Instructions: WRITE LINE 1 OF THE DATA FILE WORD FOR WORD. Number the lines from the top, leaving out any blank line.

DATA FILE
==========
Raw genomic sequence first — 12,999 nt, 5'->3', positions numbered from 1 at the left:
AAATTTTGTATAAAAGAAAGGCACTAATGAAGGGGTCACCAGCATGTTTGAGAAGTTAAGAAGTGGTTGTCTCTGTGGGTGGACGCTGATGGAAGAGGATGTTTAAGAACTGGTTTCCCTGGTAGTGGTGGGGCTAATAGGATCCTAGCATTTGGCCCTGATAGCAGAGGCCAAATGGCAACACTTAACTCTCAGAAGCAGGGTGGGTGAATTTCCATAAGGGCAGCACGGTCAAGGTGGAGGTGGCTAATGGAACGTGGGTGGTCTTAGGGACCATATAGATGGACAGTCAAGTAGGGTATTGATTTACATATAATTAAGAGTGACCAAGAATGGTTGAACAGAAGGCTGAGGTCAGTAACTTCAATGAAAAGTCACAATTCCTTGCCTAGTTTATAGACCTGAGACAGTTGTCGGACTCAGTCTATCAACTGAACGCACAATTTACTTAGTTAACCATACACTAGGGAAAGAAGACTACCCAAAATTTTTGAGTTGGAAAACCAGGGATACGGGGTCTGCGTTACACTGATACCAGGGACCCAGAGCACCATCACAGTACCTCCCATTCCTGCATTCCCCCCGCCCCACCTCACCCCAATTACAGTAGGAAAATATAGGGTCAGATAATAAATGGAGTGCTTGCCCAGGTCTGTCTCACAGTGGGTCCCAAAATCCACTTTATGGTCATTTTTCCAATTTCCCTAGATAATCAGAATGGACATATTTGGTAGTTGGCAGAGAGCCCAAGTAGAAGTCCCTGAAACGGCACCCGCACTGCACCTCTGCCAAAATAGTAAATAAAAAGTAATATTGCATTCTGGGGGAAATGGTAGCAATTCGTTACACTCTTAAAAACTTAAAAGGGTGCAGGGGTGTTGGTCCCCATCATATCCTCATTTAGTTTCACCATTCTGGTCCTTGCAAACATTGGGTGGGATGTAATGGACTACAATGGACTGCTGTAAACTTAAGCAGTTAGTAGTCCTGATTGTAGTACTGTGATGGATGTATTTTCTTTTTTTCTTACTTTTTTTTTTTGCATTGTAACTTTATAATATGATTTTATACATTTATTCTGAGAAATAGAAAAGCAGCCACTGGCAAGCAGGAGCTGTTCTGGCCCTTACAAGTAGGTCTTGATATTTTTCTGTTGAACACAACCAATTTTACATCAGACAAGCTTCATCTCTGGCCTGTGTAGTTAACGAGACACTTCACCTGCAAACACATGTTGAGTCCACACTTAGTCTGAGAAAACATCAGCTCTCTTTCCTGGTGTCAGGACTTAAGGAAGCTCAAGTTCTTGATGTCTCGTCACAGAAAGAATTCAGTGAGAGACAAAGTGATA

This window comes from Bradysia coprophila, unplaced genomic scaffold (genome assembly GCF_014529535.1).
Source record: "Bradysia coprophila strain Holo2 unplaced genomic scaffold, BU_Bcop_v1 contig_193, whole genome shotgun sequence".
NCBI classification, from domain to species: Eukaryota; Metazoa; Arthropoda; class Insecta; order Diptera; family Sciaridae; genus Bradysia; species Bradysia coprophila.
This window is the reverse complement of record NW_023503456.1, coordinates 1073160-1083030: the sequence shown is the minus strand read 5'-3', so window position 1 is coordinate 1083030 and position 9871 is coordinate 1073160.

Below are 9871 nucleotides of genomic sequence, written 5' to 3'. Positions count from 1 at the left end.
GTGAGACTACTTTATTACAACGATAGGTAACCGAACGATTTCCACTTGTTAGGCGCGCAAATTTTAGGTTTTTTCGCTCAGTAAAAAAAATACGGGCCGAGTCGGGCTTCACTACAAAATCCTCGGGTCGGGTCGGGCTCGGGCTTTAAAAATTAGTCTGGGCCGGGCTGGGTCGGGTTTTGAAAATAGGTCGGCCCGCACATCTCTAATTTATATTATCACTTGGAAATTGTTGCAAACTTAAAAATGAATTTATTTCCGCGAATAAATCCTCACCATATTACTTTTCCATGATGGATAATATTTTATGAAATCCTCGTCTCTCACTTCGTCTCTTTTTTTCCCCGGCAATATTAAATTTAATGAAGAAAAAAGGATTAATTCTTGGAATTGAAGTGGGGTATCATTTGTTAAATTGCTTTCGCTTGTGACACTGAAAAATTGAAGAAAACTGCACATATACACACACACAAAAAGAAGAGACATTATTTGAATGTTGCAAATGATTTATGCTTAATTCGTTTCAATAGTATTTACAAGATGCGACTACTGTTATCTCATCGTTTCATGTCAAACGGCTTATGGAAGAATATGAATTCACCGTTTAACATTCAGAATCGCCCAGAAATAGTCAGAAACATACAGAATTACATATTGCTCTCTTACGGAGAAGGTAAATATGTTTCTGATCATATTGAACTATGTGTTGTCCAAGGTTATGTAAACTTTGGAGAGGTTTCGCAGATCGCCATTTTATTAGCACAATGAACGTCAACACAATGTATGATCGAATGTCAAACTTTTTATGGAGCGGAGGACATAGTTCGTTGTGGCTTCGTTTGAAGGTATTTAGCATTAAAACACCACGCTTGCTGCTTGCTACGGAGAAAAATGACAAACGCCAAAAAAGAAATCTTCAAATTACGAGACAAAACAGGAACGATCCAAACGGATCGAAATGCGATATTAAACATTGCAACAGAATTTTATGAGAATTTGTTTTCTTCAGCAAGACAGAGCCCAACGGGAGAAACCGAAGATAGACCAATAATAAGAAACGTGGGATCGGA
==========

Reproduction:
Raw genomic sequence first — 12,999 nt, 5'->3', positions numbered from 1 at the left: